Is Alcohol a Stimulant or Depressant, or does it just have Similar Effects?

Although alcohol acts as both a stimulant and depressant, alcohol is officially classified as a depressant. What this means for the user is that it can lead to some desired side effects like relaxation, lowered inhibitions, decreased anxiety, and greater sociability in the short term. However, drinking too much alcohol can lead to depression and bad decision-making skills in the long term.

Can Alcohol Increase Depression and Anxiety?

When a person first starts drinking, alcohol can decrease depression and anxiety. However the more a person drinks, the greater the likelihood that they can develop permanent anxiety and depressive symptoms. As they drink more alcohol, their anxiety and depressive symptoms are likely to increase.

One out of three alcoholics [3] has experienced episodes of intense depression or anxiety. When asked if they turned to alcohol due to their depression or anxiety, most answered “yes”, but subsequent research revealed that they did not have anxiety or depressive episodes prior to their alcoholism.

Is Alcohol an Upper or a Downer?

Since alcohol is a central nervous system depressant, it is classified as a downer. Due to its legality and easy access, alcohol is one of the most addictive and abused substances in the world. Approximately 95,000 deaths a year are due to alcohol consumption. These deaths can be attributed to three main causes: alcohol-induced traffic accidents, liver failure, and alcohol poisoning.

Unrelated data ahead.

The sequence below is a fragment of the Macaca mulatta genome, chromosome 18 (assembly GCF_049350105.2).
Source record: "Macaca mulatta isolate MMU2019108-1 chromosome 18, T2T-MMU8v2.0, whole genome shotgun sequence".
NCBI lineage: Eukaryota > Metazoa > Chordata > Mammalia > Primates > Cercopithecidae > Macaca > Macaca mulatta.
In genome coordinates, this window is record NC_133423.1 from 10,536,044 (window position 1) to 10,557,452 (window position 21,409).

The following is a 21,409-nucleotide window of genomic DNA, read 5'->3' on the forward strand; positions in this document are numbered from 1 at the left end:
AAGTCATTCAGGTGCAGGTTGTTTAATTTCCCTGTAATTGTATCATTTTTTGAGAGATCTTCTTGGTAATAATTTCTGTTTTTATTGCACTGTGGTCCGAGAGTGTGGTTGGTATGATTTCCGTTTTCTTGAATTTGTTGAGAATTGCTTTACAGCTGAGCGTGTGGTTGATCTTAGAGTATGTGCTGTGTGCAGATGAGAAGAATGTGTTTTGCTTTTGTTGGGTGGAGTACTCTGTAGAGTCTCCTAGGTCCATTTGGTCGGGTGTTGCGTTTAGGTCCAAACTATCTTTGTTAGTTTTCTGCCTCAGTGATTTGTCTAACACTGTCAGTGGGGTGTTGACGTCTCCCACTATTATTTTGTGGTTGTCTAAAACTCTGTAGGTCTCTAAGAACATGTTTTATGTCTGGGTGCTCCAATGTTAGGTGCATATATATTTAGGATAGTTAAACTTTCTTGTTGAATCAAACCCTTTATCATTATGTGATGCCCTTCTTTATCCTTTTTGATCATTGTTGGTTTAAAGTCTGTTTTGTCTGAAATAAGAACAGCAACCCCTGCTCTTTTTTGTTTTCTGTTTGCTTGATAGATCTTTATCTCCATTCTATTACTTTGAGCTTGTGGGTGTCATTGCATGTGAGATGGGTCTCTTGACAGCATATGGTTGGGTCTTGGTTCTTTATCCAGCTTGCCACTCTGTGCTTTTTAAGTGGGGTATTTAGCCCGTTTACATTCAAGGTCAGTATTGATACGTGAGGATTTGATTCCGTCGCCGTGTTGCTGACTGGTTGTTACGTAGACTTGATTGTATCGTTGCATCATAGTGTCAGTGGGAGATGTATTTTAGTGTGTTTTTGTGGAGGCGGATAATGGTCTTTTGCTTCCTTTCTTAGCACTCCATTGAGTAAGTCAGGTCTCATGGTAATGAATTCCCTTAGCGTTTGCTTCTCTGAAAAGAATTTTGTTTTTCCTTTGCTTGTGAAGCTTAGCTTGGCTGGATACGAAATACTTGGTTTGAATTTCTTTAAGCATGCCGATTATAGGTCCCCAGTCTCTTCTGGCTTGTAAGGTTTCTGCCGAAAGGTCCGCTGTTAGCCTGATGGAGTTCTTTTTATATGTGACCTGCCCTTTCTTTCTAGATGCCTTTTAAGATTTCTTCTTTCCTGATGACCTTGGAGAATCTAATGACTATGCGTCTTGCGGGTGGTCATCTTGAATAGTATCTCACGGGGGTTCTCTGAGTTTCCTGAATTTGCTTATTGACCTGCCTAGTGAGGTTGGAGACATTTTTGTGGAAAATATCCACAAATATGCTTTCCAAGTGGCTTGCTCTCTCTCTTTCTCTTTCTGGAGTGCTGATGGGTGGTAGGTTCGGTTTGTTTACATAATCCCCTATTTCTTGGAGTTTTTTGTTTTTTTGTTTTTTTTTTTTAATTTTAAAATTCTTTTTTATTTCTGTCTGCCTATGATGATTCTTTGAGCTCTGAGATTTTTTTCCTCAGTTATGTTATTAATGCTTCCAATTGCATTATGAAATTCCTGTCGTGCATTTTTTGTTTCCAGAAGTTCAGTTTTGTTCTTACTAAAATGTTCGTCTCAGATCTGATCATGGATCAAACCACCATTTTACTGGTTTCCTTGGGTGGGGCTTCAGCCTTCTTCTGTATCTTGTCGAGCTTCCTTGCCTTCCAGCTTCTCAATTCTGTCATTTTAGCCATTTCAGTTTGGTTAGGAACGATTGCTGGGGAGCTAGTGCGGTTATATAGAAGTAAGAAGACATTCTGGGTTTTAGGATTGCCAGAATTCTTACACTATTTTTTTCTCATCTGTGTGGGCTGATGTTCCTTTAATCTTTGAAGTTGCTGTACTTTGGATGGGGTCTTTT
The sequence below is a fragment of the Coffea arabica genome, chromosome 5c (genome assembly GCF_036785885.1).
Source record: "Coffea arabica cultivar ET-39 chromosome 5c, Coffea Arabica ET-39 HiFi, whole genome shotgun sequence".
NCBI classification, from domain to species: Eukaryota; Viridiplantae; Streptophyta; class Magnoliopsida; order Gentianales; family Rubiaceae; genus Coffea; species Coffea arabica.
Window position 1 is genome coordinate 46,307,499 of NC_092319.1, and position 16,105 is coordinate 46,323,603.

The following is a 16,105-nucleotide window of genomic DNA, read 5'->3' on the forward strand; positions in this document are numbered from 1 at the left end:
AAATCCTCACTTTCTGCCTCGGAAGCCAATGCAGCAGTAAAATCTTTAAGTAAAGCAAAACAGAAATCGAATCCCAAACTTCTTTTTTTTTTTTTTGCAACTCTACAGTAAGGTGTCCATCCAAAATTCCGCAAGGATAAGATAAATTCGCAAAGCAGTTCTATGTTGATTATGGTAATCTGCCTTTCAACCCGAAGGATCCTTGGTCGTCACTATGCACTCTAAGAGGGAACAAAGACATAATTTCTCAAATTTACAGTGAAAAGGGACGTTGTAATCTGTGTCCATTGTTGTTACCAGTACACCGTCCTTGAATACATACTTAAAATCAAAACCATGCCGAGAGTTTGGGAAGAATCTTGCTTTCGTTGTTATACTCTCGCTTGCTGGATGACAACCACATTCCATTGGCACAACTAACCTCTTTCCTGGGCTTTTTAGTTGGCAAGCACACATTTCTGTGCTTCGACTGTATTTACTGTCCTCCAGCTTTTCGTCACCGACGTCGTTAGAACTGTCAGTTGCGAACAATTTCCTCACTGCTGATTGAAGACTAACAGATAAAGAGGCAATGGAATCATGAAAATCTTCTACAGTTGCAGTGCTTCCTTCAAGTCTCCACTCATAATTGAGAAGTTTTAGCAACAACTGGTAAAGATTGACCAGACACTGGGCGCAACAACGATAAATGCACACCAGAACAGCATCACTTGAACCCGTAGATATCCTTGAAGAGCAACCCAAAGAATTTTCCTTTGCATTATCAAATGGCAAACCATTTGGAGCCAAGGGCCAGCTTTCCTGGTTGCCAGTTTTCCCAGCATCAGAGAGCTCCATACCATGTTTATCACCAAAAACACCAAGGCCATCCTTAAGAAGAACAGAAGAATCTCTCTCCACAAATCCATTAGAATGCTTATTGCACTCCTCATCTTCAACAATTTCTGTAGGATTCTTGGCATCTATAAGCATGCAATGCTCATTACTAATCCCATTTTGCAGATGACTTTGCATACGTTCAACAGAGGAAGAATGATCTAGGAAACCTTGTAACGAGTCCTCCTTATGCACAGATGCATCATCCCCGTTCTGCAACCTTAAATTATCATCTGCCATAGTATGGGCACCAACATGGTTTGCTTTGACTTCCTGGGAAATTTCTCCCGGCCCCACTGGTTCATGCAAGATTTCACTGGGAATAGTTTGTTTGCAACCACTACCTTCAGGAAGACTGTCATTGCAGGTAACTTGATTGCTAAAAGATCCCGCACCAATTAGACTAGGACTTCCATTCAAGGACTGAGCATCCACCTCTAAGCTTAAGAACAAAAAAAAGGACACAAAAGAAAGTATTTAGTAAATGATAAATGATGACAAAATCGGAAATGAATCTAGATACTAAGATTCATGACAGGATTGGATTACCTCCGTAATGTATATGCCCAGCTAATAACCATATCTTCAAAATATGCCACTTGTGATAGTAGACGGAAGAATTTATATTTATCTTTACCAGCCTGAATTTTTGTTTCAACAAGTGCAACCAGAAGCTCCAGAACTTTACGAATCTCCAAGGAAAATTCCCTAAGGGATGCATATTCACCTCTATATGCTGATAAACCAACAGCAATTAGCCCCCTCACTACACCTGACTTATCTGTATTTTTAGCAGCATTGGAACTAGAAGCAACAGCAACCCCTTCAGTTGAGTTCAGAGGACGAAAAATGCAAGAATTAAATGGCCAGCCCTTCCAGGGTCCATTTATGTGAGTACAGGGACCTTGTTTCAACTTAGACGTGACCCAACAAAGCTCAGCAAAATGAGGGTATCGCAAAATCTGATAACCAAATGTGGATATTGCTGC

Some side effects of alcohol use include:

●      Impaired motor function

●      Impaired judgment

●      Slurred speech

●      Dizziness

●      Suppressed breathing

●      Drowsiness

If a person drinks too much alcohol, they are at risk of:

●      Vomiting

●      Unconsciousness

●      Stroke

●      Seizure

●      Liver damage

 

What is Considered a Depressant?

Depressants are drugs that reduce alertness and stimulation. They work by slowing down the messages sent between the brain and the body. These substances have the potential to impact a person's focus and physical coordination, resulting in a slower response to unforeseen circumstances. When consumed in small amounts, they can induce a sense of relaxation and reduce inhibitions. To read about other depressants, such as zaza red and its effects, read our online resources.

Which Alcohol Is Not a Depressant?

There are several myths circulating that tequila is the only alcoholic beverage that is not a depressant. Despite its initial effects, tequila remains a depressant since it falls under the category of alcoholic beverages. The alcohol molecules found in tequila, specifically ethanol, are identical to those in whisky, wine, beer, vodka, and other liquors. Therefore, while tequila may have distinct immediate effects, it ultimately functions as and is considered to be a depressant.

Is Alcohol a Stimulant?

From a scientific standpoint, alcohol is not considered a stimulant. Despite its initial stimulating effects, it is classified as a depressant due to its long-term impact on both the physical body and the mind.

Is Alcohol a Depressant You Need Help With?

If you or a loved one are suffering from an alcohol addiction, Avenues Recovery are here to help. As leaders in addiction rehabilitation, we can guide you on your road to full recovery!

Reach out today. You deserve better than a life of addiction. You deserve an addiction-free future ahead.

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Sources

[1] vaden.stanford.edu

[2] ncbi.nlm.nih.gov

[3] ncbi.nlm.nih.gov